Unfortunately, human services organizations like Care for the Homeless are operating in a reality that sees more people seeking services but are forced to make tough choices to provide them. Human service organizations are relying more on private funds and individual donations. While the generosity is tremendously appreciated, it is not sustainable because government funding has been cut.
But there is a solution. With a $4 billion budget surplus, the state has the monetary resources to put the human services sector on a path to financial stability and save an industry that employs thousands of people of color and provides programs that help African-American families throughout New York. Now is the right time for Cuomo to make a $354 million investment in the human services sector and include this in his executive budget.
For us, that would mean we can continue to provide over 30,000 health care visits to homeless men, women and children annually. For almost 30 years, Care for the Homeless has brought high quality health care services directly to homeless people on their own turf, and we want to continue to do this as long as our services are needed.
It is time that the governor faces the economic reality in this state and realizes that more people are hurting than he would like to believe.
Organizations cannot continue to operate in a flat-funded environment. We keep the fabric of the state strong and help catch those who stumble. Without this investment, who will catch the human services sector when it falls?
G. Robert Watts is the executive director of Care for the Homeless.

Originally published on October 30, 2014 by New York Amsterdam News. Read more.

Tuesday, October 28, 2014

Care for the Homeless Takes Part in Community Forum on Creating Livable Communities for All

Jeff Foreman, Director of Policy
Care for the Homeless was delighted to be included last week in a half-day roundtable discussion sponsored by Governing Magazine about “Creating Livable Communities” with about 30 of New York City’s leading policymakers, advocates, business people, union officials, academics and  elected officials. New York City Council Speaker Melissa Mark-Viverito began the forum with a review of city concerns and programs. Other participants included the Partnership for New York City, AARP, the New York Housing Conference, the New York Public Library, and business, educational, transportation, healthcare, technology and public safety representatives.

Other elected policy makers present included City Council Members Margaret Chin and Paul Vallone, representatives of several Borough Presidents and various state and city government offices including the city Department of Homeless Services.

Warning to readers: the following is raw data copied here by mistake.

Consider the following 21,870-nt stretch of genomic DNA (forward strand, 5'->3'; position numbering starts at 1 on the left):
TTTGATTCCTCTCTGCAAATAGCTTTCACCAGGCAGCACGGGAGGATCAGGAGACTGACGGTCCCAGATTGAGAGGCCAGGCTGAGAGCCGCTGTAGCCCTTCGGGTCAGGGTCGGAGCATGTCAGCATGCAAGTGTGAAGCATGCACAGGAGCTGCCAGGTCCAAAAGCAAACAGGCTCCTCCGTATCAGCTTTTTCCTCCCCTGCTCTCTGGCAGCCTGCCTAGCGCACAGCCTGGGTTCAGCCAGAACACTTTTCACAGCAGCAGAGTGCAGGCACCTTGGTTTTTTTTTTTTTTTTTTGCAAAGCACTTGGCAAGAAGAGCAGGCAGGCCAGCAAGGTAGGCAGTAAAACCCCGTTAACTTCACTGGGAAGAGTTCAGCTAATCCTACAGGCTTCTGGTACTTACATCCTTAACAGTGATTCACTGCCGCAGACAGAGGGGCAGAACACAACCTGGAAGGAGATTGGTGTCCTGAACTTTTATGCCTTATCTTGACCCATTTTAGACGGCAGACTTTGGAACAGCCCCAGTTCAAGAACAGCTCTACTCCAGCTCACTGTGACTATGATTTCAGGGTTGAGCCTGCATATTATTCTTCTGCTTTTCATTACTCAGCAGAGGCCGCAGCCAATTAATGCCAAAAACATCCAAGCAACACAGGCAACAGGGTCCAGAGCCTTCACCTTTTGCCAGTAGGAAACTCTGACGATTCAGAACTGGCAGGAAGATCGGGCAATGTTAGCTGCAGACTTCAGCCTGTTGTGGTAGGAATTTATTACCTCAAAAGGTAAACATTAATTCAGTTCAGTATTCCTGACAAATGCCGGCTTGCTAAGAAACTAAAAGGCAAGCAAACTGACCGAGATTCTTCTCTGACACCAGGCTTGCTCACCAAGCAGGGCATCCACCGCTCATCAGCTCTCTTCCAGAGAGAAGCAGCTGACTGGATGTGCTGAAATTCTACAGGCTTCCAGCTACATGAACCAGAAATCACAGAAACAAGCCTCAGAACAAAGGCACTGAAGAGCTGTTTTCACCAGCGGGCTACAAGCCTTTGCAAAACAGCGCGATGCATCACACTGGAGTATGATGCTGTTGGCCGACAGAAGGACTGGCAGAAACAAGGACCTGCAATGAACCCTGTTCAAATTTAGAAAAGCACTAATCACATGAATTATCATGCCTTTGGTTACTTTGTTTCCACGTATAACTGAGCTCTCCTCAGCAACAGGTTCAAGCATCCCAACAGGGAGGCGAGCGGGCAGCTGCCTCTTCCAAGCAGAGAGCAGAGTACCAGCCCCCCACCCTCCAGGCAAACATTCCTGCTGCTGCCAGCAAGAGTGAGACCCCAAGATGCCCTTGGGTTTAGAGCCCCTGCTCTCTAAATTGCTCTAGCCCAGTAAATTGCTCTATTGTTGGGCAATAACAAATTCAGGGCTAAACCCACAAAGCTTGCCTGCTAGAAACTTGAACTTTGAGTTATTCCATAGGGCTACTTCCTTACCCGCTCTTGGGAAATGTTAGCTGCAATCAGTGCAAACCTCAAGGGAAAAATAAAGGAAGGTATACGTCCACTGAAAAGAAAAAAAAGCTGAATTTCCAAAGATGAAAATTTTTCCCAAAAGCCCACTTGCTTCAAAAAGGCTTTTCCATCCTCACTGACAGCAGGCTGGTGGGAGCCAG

Governing Magazine has sponsored more than a dozen of these discussions “from Portland, Maine to Portland, Oregon” in an effort to start a meaningful dialogue on vital issues in communities across the country.

New York City is a leader in city planning and addressing important community issues, but certainly there’s much more to be done and the conversation must continue. At Care for the Homeless we’re pleased to be in that discussion.

We both recognize and celebrate the outstanding efforts the city administration and the current City Council are making to provide services to underserved communities and the programs now being launched to provide stable housing to people experiencing homelessness in New York City, as well as more aggressive efforts to create more affordable housing generally.

We also know more must be done. Providing accessible and appropriate healthcare and human services to all homeless people is the right thing to do, produces far better outcomes and actually saves public resources. The same is true of transitioning people from shelters to permanent housing including supportive housing for those who need it. As we address these issues we must be mindful of scaling these new programs at significant enough size to actually solve the problem, opening subsidies and housing to all those who so desperately need it, combining programs with robust aftercare and supports designed to allow participants to be successful and creating procedures and program administration that are efficient and effective. That’s part of our contribution to this ongoing discussion.

Our thanks to Governing Magazine, AARP, Speaker Mark-Viverito and all involved for this wonderful opportunity to participate in a valuable and needed process focused on creating livable communities for everyone.     

Friday, October 17, 2014

Debra Messing teams up with Care for the Homeless to help homeless families


Care for the Homeless teamed up with actress Debra Messing, Curél®  skincare and Direct Relief to provide 500 personal care packs filled with basic hygiene supplies and skincare products to help homeless families in need at our health fair Tuesday in East Harlem.

Award-winning actress Debra Messing delivers care packages to homeless 
families at a Care for the Homeless Health Fair in Harlem.
Debra Messing visits distributes care packages to homeless families.
Curél® skincare sponsored the initiative to offer comfort to some of the most vulnerable women and children of New York City. Direct Relief, a generous supporter of Care for the Homeless since the aftermath of Hurricane Sandy, helped launch our new Mobile Health Clinic, which allows us to deliver medical care to homeless people in need on a regular basis and also boosts our capacity to respond to future emergencies. 

The assistance comes at a critical time. "Homelessness is going down nationwide, but it's going up 40 percent in New York City," said Debra Messing.

The Care for the Homeless Health Fair featured fun activities,
like face painting.
“The homelessness crisis has hit NYC families especially hard. The numbers are staggering, with over 23,000 children sleeping in city shelters every night,” said Bobby Watts, Executive Director at Care for the Homeless. “Children experiencing homelessness are sick four times more often than other children. This donation comes at a critical time, helping us reach families most in need.”